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How We Got the Nativity Scene

The nativity scene is derived from the accounts of Christ's birth found in the Gospels of St. Luke and St. Matthew in the Bible. Luke speaks of Joseph and his pregnant wife, Mary, traveling to Bethlehem where they find no available lodging. Their shelter became a stable, where Mary gave birth to the Christ Child. Luke also tells of an angelic announcement to local shepherds and their rushing to the stable to witness the miraculous, newly born child. Matthew's is the only account of the incredible journey of wise men from the east. The combination of these stories provides the inspiration for most nativity scenes.

The History of Nativity Scenes

While there is evidence of the nativity scene existing in the 4th century A.D., St. Francis of Assisi is usually credited with popularizing the nativity scene. In 1223 or 1224, he is said to have constructed a life-sized nativity scene-a manger scene with live animals. In those early years, nativity scenes were simple, focusing on the baby Jesus Christ and His mother Mary. Joseph was absent in many of those early nativity scenes, possibly because of his initial struggle to accept Mary's pregnancy. Common to nativity scenes were the three wise men--the three kings or the Magi--who had come to worship the Christ Child with their precious gifts. Over time, the nativity scene has become more elaborate, with some nativity scenes containing hundreds of figurines. Enthusiasts of nativity scenes collect every type of figurine from simple wooden models carved in Mexico to child-friendly durable plastic nativity scene figures manufactured by toy companies to full crystal or porcelain nativity scene statuettes created by fine china and jewelry companies.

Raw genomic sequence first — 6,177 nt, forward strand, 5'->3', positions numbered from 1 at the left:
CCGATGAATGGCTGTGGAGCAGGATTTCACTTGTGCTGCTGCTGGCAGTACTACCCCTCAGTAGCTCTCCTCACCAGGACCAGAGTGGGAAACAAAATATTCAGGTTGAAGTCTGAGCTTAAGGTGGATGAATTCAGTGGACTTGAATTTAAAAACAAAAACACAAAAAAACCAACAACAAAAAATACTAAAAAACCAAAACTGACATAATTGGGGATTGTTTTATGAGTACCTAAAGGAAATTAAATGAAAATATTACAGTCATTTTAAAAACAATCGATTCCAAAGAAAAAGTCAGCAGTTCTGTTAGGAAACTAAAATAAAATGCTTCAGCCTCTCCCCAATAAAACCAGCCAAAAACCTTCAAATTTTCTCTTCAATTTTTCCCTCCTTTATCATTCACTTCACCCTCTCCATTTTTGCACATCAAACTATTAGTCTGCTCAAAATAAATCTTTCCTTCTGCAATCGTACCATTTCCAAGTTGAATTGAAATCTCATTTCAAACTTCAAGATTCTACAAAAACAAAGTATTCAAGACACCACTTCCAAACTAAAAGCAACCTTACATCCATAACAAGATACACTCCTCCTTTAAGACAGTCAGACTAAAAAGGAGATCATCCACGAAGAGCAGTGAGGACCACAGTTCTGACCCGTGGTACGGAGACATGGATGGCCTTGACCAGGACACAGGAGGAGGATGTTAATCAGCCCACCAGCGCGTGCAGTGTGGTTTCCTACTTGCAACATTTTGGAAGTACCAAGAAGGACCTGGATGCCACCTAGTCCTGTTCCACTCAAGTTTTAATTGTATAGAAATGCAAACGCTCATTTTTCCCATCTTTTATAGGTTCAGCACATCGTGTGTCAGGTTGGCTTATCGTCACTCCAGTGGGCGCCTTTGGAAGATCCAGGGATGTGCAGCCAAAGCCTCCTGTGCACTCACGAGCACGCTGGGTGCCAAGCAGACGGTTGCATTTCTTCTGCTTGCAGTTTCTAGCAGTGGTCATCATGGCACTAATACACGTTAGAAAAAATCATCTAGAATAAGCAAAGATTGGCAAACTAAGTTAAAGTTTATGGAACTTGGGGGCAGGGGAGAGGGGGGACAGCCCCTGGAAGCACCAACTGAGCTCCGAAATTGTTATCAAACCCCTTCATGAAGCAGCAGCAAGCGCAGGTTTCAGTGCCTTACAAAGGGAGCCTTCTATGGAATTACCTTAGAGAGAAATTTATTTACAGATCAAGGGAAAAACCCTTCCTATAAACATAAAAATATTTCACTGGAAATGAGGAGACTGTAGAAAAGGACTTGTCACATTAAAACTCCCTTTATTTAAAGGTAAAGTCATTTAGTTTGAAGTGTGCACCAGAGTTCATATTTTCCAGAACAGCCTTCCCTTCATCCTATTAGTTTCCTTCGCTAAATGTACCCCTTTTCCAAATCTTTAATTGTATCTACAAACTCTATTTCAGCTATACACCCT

Errors in Nativity Scenes

Tradition has a way of replacing historical facts. While we often think of Christ's birth stable as the type of stable that would be found in a modern farmyard, the ancient "stable" should likely be translated as "cave" or "grotto." Over the years, nativity scenes have depicted the stable in a variety of ways, often erroneously. As an interesting historical note, the traditional "stable"-grotto--location of Christ's birth in Bethlehem is said to have had a church (The Church of the Nativity) built over it in the 4th century A.D. That church building was later destroyed and rebuilt in the 6th century. In the 7th century Persians invaded and destroyed all the Christian churches, except the Church of the Nativity. According to legend, the invaders were ready to destroy the church when they noticed a mural depicting the Magi wearing Persian dress. Believing that the church honored these men, the Church of the Nativity was spared. Today, the Church of the Nativity is the oldest church in the Holy Land still in use.

Nativity Scenes Today

Since those early days, nativity scenes have grown in popularity. Formerly, you could only admire a nativity scene in a church setting, a town square or a palace. Now, you can find nativity scenes everywhere-you may even have one of your own. Whether life-sized or miniature, the nativity scene is an integral part of the Christmas holiday, one that reminds us of the real story that happened about 2,000 years ago.

Names for Nativity Scenes in Different Countries:

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Nativity Scenes

Nativity Scenes

Information and a brief history of nativity scenes

Name Country
Presépio Italy
Crèche France
Krippe Germany
Jesliky Czechoslovakia
Nacimiento Spain
Lapinha Brazil
Nativity United States

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